Final Inspection

When It Comes to Mileage, Cars Tell the Truth


A vehicle’s trip computer is the most accurate way to judge its thirst for fuel.

WardsAuto editors have driven close to 800 cars over 20 years of Ward’s 10 Best Engines testing and written countless engine-related articles during that time. Still, some think my colleagues and I don’t know how to evaluate fuel efficiency.

When we say we use mileage data straight from the vehicle’s trip computer for our logs, there’s a sudden, disdainful look: “Really? I’ve always found my trip computer a bit optimistic when calculating my vehicle’s mileage,” they’ll say with a raised eyebrow and superior tone.

The suggestion is the time-honored method of calculating consumption by measuring gallons burned between fill-ups is the most accurate way to gauge because “everybody knows” automakers program their vehicles to give rosy reports on their secret gas-guzzling.

The engine and combustion experts we have spoken with over the years apparently are part of a vast collusion.

But there are problems with this conspiracy theory that defy logic. First, the rose-colored-glasses (RCG) software, if it exists, works poorly. During our test drives, almost all vehicle trip computers produce numbers that are well below the vehicle’s official Environmental Protection Agency rating. Sometimes the mileage results are downright ugly, thanks to occasional irrational exuberance on our part behind the wheel.

What’s more, the alleged RCG software is especially ineffective in hybrid- and plug-in electric vehicles. In our tests, diesel-powered vehicles usually are the only ones that exceed EPA estimates.

Shouldn’t RCG software be in full cloaking mode in HEVs and PHEVs to prevent the possibility of environmentalist-buyer remorse? Instead, there are lawsuits, especially from hybrid owners, upset about their vehicles not living up to advertised mileage claims, based on observed trip computer numbers. Shouldn’t secret software prevent lawsuits?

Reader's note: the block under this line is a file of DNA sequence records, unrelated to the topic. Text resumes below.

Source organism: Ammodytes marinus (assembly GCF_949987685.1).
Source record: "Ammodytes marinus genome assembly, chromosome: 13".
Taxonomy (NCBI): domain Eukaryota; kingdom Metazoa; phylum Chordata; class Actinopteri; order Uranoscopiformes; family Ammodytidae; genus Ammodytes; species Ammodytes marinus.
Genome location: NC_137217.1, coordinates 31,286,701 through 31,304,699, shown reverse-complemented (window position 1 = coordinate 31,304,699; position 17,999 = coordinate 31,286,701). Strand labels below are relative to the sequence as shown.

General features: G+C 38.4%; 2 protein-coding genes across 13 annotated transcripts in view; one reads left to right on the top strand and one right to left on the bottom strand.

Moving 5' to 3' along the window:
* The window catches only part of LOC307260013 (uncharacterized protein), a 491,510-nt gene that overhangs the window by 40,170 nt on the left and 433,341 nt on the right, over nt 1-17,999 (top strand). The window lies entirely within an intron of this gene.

Secondly, as my mother used to tell me: “When you start telling lies, you eventually will get caught.”

Trip computers use fuel-efficiency calculations to count down how many miles of range are left in the tank. When does the RCG software start becoming more truthful to prevent drivers from getting stranded? Does it start breaking the bad news gently when it hits the half-empty mark, or keep lying until the engine sputters and dies while indicating 50 miles (80 km) of range is left?

Either way, wouldn’t this electronic chicanery result in millions upon millions of complaints about unreliable fuel gauges?

Last summer, when I raved about the 46.7 mpg (5.0 L/100 km) I clocked on a trip with the Chevy Cruze diesel Detroit Free Press auto critic Mark Phelan gave me the raised-eyebrow treatment when I told him trip computers are the most trustworthy source for vehicle fuel-economy information.

Much to my delight, he checked with a variety of experts at automakers and independent sources such as Brian West, head of the Oak Ridge National Laboratory’s fuels, engines and emissions research center and Frank Markus, technical director of Motor Trend magazine.

They all told him the same thing: Unless you want to spend millions of dollars on highly specialized measuring equipment, a vehicle’s trip computer is the most accurate way to judge its thirst.